This Woman Said Her Bridesmaids Didn't Throw Her Any Parties — & The Internet Is Divided On What She Should Do

Photographed by Megan Madden.
Are brides-to-be "owed" a bridal shower and bachelorette party?
Obviously, most people are going to say no. For starters, not all women who are getting married want to have these events in the first place. Bridal parties are increasingly far-flung, which can make traveling for the celebrations prohibitively expensive.
Then again, it's nice to feel special and if your friends and family know you want to have a bridal shower and/or bachelorette party, it's kind of them to throw you one. Personally, I didn't feel that a shower was necessary, but my bridesmaids planned me a bachelorette because that was kind of my thing.
In an advice column on A Practical Wedding, a woman who's been engaged for 10 months recently wrote in saying it's two weeks until her wedding and her bridal party hasn't planned any events for her — no bridal shower, no bachelorette, no lunch or brunch. She sounded upset, but she wasn't sure if she should be upset.
She said she has six bridesmaids. Two of them live locally, three of them live within a three-hour drive, and her maid of honor is her 19-year-old sister who lives far away. While she understands why her sister is not involved, she's questioning why the rest of her bridal party or her mom haven't stepped up.
"I don’t know if I should say anything," she continued. "But I just feel like in the course of 10 months, somebody could have hosted a little something. I would be happy with just a bridal luncheon, no gifts, no crazy partying or expensive destinations, just a time to celebrate my wedding in an intimate setting with my female friends, and feel like a bride." She added that she's been considerate of everyone financially, only requiring them to buy dresses.
Now, she doesn't know whether to tell her bridesmaids how she feels or keep quiet — especially since it's too late to do anything now that her wedding is coming up so soon.
Liz Moorhead, APW's resident advice columnist, said she thinks the woman shouldn't say anything at this point. While she has a right to feel disappointed, Moorhead pointed out, sometimes friends "aren’t good at anticipating what we want, others just aren’t good at planning, some stink at surprises." But most likely, she said, they dropped the ball because they weren't entirely aware of the expectations. Sometimes, members of a bridal party tend to think that others are handling the responsibilities.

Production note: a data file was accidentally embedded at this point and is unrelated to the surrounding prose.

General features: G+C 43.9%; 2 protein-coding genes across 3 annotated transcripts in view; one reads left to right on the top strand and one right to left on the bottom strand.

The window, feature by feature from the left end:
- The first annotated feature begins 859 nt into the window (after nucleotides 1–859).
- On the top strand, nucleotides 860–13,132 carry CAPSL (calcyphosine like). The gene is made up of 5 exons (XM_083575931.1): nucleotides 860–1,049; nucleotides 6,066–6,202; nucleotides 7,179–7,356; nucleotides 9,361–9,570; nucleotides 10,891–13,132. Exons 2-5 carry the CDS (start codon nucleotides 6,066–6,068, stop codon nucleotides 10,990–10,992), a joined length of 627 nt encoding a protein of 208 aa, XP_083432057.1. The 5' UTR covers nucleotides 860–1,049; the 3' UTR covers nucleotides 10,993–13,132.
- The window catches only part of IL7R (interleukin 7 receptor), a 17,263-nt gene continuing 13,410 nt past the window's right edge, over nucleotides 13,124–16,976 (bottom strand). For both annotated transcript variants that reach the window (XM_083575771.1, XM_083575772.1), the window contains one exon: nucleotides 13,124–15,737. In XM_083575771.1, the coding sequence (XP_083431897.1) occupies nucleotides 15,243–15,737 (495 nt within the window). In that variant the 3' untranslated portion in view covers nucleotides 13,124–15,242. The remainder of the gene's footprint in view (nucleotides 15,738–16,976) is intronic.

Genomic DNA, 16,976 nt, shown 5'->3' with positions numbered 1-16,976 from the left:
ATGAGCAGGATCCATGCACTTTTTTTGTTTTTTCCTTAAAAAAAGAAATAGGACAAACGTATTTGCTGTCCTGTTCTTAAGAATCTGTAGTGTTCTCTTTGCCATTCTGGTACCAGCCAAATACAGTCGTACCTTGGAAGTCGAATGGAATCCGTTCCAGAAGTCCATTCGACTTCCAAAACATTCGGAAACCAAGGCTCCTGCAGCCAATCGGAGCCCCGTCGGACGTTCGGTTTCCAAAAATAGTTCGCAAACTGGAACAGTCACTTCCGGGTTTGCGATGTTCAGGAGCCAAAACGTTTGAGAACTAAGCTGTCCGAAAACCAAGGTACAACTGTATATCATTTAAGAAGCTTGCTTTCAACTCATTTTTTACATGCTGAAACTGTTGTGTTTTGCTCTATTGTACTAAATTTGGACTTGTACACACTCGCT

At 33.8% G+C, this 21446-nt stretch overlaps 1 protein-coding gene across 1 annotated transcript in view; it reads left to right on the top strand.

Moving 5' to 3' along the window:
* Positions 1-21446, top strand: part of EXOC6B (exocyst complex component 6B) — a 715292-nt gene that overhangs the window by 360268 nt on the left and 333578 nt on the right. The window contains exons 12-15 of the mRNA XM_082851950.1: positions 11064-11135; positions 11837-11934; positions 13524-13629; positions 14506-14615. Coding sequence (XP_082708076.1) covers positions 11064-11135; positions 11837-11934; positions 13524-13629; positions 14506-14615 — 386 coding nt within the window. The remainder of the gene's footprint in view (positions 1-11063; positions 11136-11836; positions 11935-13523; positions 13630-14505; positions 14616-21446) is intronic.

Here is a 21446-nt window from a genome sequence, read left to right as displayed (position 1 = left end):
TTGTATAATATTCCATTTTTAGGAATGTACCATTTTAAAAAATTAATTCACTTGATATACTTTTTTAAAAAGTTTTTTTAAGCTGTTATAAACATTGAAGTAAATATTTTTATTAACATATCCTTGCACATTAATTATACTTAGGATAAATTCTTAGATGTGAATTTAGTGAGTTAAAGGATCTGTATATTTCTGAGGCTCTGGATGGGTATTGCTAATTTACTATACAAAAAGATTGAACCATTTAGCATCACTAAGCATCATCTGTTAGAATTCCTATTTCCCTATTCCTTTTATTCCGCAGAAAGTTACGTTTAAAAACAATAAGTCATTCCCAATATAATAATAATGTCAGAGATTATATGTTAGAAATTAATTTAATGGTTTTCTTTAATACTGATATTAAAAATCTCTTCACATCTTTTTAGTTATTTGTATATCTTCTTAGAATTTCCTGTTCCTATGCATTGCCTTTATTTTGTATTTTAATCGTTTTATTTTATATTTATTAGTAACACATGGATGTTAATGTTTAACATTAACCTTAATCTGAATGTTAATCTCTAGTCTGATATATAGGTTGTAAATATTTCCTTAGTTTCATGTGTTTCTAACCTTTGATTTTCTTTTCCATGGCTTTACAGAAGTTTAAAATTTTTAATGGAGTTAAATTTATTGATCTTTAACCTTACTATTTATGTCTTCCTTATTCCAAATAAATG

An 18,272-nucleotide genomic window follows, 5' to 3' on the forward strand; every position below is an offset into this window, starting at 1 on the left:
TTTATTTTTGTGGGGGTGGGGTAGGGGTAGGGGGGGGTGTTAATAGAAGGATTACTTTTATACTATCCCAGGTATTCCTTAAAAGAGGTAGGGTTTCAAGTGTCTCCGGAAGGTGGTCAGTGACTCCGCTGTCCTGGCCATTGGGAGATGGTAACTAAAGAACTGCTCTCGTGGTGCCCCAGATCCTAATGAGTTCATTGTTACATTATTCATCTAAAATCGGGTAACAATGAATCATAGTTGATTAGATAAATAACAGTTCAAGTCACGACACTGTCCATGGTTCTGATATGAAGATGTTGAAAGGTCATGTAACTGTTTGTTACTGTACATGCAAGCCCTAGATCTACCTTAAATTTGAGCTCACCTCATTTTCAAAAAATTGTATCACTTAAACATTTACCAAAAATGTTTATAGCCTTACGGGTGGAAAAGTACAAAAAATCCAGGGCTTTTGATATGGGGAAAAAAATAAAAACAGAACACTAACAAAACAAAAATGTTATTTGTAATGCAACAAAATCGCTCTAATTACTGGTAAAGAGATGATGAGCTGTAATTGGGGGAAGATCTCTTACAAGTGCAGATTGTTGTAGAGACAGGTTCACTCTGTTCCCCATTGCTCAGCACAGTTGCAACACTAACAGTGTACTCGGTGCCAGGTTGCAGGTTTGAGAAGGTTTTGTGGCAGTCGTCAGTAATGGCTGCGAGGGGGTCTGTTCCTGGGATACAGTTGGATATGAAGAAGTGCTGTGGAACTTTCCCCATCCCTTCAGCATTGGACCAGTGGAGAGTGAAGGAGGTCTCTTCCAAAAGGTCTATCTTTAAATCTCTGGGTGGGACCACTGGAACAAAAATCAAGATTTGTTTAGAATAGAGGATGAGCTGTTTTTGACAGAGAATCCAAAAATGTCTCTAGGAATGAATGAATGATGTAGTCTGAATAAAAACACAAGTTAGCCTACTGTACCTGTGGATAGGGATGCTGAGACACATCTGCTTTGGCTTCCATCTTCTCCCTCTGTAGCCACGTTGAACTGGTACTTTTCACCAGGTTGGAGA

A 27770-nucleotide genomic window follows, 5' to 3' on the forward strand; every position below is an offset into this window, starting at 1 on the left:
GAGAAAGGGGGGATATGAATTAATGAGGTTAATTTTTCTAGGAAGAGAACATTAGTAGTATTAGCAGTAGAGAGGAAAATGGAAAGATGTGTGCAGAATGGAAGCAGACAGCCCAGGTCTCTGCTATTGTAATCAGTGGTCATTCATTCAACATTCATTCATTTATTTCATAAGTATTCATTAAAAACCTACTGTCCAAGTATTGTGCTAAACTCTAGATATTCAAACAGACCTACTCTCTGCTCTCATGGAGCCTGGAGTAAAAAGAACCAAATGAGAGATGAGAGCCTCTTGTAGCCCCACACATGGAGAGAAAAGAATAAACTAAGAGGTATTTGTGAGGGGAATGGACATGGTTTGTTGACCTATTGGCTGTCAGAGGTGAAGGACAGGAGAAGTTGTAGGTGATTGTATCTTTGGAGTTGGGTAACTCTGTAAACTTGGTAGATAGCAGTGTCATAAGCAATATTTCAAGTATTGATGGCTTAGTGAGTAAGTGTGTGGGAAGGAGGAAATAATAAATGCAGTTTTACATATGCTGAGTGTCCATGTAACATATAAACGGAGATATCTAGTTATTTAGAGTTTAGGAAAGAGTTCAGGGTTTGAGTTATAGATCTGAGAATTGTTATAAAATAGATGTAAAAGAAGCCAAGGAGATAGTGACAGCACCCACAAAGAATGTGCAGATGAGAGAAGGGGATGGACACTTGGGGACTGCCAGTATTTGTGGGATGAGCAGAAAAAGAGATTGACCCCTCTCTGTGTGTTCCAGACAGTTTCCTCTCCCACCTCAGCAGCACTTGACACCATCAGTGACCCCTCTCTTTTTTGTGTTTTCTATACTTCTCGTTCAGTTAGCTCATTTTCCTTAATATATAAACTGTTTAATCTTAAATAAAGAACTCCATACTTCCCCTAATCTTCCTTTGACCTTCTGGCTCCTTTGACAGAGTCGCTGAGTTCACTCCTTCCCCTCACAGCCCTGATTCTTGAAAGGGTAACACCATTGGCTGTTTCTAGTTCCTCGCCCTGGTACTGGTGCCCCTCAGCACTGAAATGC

She suggested the bride take matters into her own hands: "Instead, I’d buck up and pull together a bachelorette party for yourself. You’ve got two weeks! If all you want is some time to celebrate with friends, then get on it, girl!"
Meg Keene, the founder of A Practical Wedding, had this to say: "First, your wedding party isn't obligated to do anything other than put on a good outfit and stand up for you at your wedding. That said, in theory you asked good friends to be part of your wedding party, not sort-of-friends that you invited out of guilt or obligation. So assuming you did that part right, if you want a party that is within reason, you should be close enough to them that you can ask if that seems like something they could help out with."
Facebook commenters were divided.
Some totally got what Moorhead was saying. "I feel ya AND am gonna side with the person giving advice here," one commenter wrote. "I definitely had some feelings about not being thrown a bridal shower by the women in my family, even though my sister and bridesmaids organized a rad bachelorette weekend trip. I was SO caught up in the weird wedding industry assumption that these types of events were a given that I ended up really hurting the feelings of those that care about me... I think you need to get to the root of why you feel hurt."
Another commenter advised the bride to speak up. "The advice given in here is really bad," she wrote. "She's obviously really upset about this so why should she bottle it all up? It's all about communicating early on about what you're hoping for and helping out with the planning if it's going to make it easier on your bridal party. So I'd advise for her to have a chat with her girls and ask to do something fun together before the big day in place of a mega bachelorette party."
That seems like reasonable advice to us. At the end of the day, it's all about communication. Like Moorhead said, a lot of weddings do happen without these events. But whether you're a bride or an attendant, it's important to speak up about your needs and expectations.
Related Video:
produced by Brianna Donnelly; hosted by Lucie Fink; edited by Sam Russell.

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